On Ecumenism

“We should view the non-Orthodox as people to whom Orthodoxy has not yet been revealed, as people who are potentially Orthodox (if only we ourselves would give them a better example!). There is no reason why we cannot call them Christians and be on good terms with them, recognize that we have at least our faith in Christ in common, and live in peace especially with our own families. St. Innocent’s attitude to the Roman Catholics in California is a good example for us. A harsh, polemical attitude is called for only when the non-Orthodox are trying to take away our flocks or change our teaching.”
– Fr. Seraphim Rose (1934-82)

“God is love, and therefore the preaching of His word must always proceed from love. Then both preacher and listener will profit. But if you do nothing but condemn, the soul of the people will not heed you, and no good will come of it.”
– St Silouan the Athonite (1866-1938)


This evening, I received an update that someone had commented on one of my recent blog pieces. The person, using the name “Orthodoxy or Death”, commented the following:

“Another friend who attended the banquet described to me his shock to hear Fr. Leonid praise Metropolitan Tikhon in his introduction with these words, again a thinly veiled attack on Metropolitan Jonah: ‘This one is no Lone Ranger!’ I respect Father Leonid for his many years of engagement with various ecumenical bodies, such as the World Council of Churches, but I find it difficult to view him as a man of integrity given that he engaged in such derisive remarks about a former Primate of his whom he seems to delight in insulting, regarding as almost an enemy. This just doesn’t seem to me like a Christian way of thinking — or speaking — especially from someone with so many years of active service in the Church.”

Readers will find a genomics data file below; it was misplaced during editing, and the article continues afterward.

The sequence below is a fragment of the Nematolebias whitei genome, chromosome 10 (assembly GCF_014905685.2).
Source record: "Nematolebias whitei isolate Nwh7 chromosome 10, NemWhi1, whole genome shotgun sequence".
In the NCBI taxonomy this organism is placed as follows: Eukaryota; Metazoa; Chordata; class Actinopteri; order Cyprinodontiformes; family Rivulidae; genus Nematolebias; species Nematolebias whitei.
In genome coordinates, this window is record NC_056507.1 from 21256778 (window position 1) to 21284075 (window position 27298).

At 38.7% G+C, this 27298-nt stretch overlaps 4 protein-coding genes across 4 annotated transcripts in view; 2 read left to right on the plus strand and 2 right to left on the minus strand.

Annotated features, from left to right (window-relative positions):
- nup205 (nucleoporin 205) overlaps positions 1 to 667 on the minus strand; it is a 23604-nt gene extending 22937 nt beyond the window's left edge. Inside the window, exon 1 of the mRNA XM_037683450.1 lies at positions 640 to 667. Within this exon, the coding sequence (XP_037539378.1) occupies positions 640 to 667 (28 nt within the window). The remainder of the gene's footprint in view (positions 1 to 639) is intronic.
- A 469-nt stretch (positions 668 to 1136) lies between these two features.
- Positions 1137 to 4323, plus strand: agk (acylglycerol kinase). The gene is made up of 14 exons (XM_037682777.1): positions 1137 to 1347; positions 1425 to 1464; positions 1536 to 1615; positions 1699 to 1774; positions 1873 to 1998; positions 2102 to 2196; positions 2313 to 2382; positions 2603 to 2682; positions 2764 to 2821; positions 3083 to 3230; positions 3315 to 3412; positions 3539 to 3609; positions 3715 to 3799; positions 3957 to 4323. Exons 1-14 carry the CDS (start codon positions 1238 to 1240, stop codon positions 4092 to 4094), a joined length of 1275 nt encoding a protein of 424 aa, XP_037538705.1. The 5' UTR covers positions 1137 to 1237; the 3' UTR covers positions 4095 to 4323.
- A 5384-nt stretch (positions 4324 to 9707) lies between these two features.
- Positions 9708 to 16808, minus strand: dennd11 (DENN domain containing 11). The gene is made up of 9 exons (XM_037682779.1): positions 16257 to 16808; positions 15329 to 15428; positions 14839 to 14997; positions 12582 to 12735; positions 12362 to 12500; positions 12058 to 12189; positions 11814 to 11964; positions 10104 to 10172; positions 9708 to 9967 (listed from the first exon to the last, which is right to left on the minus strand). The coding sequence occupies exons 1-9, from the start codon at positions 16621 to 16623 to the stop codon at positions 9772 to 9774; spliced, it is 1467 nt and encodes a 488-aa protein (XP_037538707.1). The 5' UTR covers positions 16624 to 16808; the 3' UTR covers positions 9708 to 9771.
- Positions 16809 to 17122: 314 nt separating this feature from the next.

Why would you respect anyone for “engagement with various ecumenical bodes, such as the World Council of Churches”? Has he upon every appearance and interaction with that body told it repeatedly that they are all in schism and heresy and that Orthodoxy alone is the Church, and no real Christianity exists outside of us, and that Orthodox shouldn’t even be members of such false “ecumenical” groups?

Here is my reply: 
  • You misconstrued the meaning of my respect for Fr. Leonid– which, I must say, I’m afraid is not very deep since he took a leading role in the uncanonical conspiracy to force Metropolitan Jonah to resign. As the name you use is “Orthodoxy or Death”, it is clear that you are quite anti-ecumenical in your sentiments.

    I don’t know why you ask a question to which you obviously know the answer. Fr. Leonid certainly does not do as you described, since none of these bodies would respect him if he did. No one embraces a faith if they are made to despise and feel ashamed of their own. Instead they become defensive and become less receptive to hearing about the other faith. Would anyone convert to Orthodoxy just because they are made to despise the faith of their childhood, rather than love Orthodoxy for its incomparable fullness? I have never met such a person.


    Fr. Hiermonk Seraphim (Rose), 1934-1982